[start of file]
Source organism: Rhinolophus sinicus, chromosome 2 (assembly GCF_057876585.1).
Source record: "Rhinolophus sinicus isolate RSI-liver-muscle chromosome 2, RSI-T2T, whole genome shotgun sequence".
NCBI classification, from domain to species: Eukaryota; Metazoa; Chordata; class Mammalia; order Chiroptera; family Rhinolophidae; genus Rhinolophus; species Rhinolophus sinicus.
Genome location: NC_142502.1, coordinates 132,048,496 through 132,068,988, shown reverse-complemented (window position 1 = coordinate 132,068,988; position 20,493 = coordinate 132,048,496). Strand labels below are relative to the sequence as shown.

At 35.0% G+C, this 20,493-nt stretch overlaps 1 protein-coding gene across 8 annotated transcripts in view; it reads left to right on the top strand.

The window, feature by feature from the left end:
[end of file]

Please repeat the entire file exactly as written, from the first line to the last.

Source organism: Rhinolophus sinicus, chromosome 2 (assembly GCF_057876585.1).
Source record: "Rhinolophus sinicus isolate RSI-liver-muscle chromosome 2, RSI-T2T, whole genome shotgun sequence".
NCBI classification, from domain to species: Eukaryota; Metazoa; Chordata; class Mammalia; order Chiroptera; family Rhinolophidae; genus Rhinolophus; species Rhinolophus sinicus.
Genome location: NC_142502.1, coordinates 132,048,496 through 132,068,988, shown reverse-complemented (window position 1 = coordinate 132,068,988; position 20,493 = coordinate 132,048,496). Strand labels below are relative to the sequence as shown.

At 35.0% G+C, this 20,493-nt stretch overlaps 1 protein-coding gene across 8 annotated transcripts in view; it reads left to right on the top strand.

The window, feature by feature from the left end: